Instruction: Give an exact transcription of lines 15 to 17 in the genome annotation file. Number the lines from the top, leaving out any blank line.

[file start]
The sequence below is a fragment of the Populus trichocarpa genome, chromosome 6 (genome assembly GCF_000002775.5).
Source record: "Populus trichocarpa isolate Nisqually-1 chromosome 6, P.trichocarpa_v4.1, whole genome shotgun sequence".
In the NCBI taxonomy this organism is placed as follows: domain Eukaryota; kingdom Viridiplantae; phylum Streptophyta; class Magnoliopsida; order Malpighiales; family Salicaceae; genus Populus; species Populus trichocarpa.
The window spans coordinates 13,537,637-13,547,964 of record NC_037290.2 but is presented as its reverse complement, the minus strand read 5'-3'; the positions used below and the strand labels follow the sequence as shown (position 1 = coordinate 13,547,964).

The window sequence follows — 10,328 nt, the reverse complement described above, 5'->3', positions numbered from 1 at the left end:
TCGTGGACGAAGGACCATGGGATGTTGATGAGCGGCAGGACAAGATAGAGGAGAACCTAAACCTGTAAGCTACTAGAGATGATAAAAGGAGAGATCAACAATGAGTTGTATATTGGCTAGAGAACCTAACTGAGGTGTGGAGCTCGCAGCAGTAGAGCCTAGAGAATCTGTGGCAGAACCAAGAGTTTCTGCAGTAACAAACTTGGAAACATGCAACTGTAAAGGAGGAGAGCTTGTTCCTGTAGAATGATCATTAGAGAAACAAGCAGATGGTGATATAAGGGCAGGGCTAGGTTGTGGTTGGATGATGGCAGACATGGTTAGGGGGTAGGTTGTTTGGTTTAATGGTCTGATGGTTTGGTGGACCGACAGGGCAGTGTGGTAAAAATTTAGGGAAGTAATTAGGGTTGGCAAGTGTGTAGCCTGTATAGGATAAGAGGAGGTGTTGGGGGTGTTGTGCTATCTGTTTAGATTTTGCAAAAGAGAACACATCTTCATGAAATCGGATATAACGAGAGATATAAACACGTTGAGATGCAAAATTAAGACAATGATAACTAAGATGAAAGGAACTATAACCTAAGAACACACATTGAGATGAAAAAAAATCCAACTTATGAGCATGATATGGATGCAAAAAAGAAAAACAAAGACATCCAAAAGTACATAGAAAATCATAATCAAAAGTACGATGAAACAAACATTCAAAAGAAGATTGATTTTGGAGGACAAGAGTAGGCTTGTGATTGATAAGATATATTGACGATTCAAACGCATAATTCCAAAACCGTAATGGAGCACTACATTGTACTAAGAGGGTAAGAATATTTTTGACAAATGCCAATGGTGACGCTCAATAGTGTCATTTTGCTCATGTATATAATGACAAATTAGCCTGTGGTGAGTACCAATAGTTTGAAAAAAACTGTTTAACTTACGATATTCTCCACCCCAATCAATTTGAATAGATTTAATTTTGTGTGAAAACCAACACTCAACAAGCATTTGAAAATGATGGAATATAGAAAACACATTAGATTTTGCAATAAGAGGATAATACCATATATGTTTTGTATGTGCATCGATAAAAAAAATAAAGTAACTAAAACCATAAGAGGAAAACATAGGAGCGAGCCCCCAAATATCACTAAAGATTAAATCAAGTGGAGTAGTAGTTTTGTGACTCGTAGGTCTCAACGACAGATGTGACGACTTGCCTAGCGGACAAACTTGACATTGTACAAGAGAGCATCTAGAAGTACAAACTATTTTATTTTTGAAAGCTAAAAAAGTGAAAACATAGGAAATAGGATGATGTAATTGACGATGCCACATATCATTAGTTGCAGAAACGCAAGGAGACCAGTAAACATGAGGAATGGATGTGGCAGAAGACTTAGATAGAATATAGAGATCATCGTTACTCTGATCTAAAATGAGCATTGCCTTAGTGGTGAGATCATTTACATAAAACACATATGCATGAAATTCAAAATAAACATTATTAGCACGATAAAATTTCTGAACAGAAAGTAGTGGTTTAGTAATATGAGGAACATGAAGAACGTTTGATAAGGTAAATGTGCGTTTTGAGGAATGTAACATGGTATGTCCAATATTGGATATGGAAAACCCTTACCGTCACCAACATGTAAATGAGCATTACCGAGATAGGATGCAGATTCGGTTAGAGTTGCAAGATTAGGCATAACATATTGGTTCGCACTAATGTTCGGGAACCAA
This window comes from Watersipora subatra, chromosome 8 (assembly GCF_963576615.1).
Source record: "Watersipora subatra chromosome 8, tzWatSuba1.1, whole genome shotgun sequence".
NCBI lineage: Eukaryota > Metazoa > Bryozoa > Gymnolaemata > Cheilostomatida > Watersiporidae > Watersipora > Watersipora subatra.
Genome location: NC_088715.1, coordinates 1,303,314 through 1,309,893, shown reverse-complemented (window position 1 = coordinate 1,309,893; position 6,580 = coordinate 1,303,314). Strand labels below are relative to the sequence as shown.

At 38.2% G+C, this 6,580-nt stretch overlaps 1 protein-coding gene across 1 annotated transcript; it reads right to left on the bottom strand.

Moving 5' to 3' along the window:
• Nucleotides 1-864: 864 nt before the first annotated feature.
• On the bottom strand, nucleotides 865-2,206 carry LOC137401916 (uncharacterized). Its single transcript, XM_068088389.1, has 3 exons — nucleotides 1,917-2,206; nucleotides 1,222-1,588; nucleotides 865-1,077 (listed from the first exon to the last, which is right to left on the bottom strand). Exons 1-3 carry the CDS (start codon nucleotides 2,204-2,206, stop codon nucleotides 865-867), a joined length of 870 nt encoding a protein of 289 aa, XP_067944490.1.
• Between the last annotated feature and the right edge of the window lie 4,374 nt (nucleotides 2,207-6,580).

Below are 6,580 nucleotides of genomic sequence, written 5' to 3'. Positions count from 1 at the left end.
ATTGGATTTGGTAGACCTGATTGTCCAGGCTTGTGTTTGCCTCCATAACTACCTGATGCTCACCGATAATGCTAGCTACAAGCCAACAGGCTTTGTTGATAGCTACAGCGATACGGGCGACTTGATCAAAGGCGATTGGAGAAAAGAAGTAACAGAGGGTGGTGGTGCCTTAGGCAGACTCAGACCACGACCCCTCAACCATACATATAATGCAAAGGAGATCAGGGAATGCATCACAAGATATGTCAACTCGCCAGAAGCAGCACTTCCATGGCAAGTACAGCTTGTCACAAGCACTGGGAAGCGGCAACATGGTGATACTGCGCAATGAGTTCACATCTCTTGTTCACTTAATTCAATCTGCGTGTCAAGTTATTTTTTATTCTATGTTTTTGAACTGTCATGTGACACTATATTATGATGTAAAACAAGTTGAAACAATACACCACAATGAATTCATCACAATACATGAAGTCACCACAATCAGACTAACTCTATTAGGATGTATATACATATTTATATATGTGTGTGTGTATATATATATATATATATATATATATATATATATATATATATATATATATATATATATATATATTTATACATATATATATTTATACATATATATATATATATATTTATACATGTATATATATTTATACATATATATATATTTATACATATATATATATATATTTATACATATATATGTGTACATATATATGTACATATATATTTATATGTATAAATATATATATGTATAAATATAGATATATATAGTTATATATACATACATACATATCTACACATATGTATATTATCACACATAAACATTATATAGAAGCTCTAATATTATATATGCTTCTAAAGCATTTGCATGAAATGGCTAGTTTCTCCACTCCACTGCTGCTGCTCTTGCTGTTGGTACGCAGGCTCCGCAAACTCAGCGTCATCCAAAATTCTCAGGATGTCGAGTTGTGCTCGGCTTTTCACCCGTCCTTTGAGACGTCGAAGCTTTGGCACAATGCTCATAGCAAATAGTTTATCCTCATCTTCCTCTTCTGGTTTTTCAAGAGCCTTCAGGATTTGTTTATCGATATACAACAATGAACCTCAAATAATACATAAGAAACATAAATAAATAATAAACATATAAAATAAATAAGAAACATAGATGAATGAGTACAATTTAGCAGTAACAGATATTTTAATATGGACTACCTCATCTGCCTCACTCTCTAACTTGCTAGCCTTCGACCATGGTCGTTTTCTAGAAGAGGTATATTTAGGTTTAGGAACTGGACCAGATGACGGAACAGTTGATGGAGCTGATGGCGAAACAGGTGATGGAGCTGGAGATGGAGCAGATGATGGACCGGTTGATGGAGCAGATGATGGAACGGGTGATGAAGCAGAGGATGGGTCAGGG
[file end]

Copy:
• Between the last annotated feature and the right edge of the window lie 4,374 nt (nucleotides 2,207-6,580).

Below are 6,580 nucleotides of genomic sequence, written 5' to 3'. Positions count from 1 at the left end.
ATTGGATTTGGTAGACCTGATTGTCCAGGCTTGTGTTTGCCTCCATAACTACCTGATGCTCACCGATAATGCTAGCTACAAGCCAACAGGCTTTGTTGATAGCTACAGCGATACGGGCGACTTGATCAAAGGCGATTGGAGAAAAGAAGTAACAGAGGGTGGTGGTGCCTTAGGCAGACTCAGACCACGACCCCTCAACCATACATATAATGCAAAGGAGATCAGGGAATGCATCACAAGATATGTCAACTCGCCAGAAGCAGCACTTCCATGGCAAGTACAGCTTGTCACAAGCACTGGGAAGCGGCAACATGGTGATACTGCGCAATGAGTTCACATCTCTTGTTCACTTAATTCAATCTGCGTGTCAAGTTATTTTTTATTCTATGTTTTTGAACTGTCATGTGACACTATATTATGATGTAAAACAAGTTGAAACAATACACCACAATGAATTCATCACAATACATGAAGTCACCACAATCAGACTAACTCTATTAGGATGTATATACATATTTATATATGTGTGTGTGTATATATATATATATATATATATATATATATATATATATATATATATATATATATATATATATATTTATACATATATATATTTATACATATATATATATATATATTTATACATGTATATATATTTATACATATATATATATTTATACATATATATATATATATTTATACATATATATGTGTACATATATATGTACATATATATTTATATGTATAAATATATATATGTATAAATATAGATATATATAGTTATATATACATACATACATATCTACACATATGTATATTATCACACATAAACATTATATAGAAGCTCTAATATTATATATGCTTCTAAAGCATTTGCATGAAATGGCTAGTTTCTCCACTCCACTGCTGCTGCTCTTGCTGTTGGTACGCAGGCTCCGCAAACTCAGCGTCATCCAAAATTCTCAGGATGTCGAGTTGTGCTCGGCTTTTCACCCGTCCTTTGAGACGTCGAAGCTTTGGCACAATGCTCATAGCAAATAGTTTATCCTCATCTTCCTCTTCTGGTTTTTCAAGAGCCTTCAGGATTTGTTTATCGATATACAACAATGAACCTCAAATAATACATAAGAAACATAAATAAATAATAAACATATAAAATAAATAAGAAACATAGATGAATGAGTACAATTTAGCAGTAACAGATATTTTAATATGGACTACCTCATCTGCCTCACTCTCTAACTTGCTAGCCTTCGACCATGGTCGTTTTCTAGAAGAGGTATATTTAGGTTTAGGAACTGGACCAGATGACGGAACAGTTGATGGAGCTGATGGCGAAACAGGTGATGGAGCTGGAGATGGAGCAGATGATGGACCGGTTGATGGAGCAGATGATGGAACGGGTGATGAAGCAGAGGATGGGTCAGGG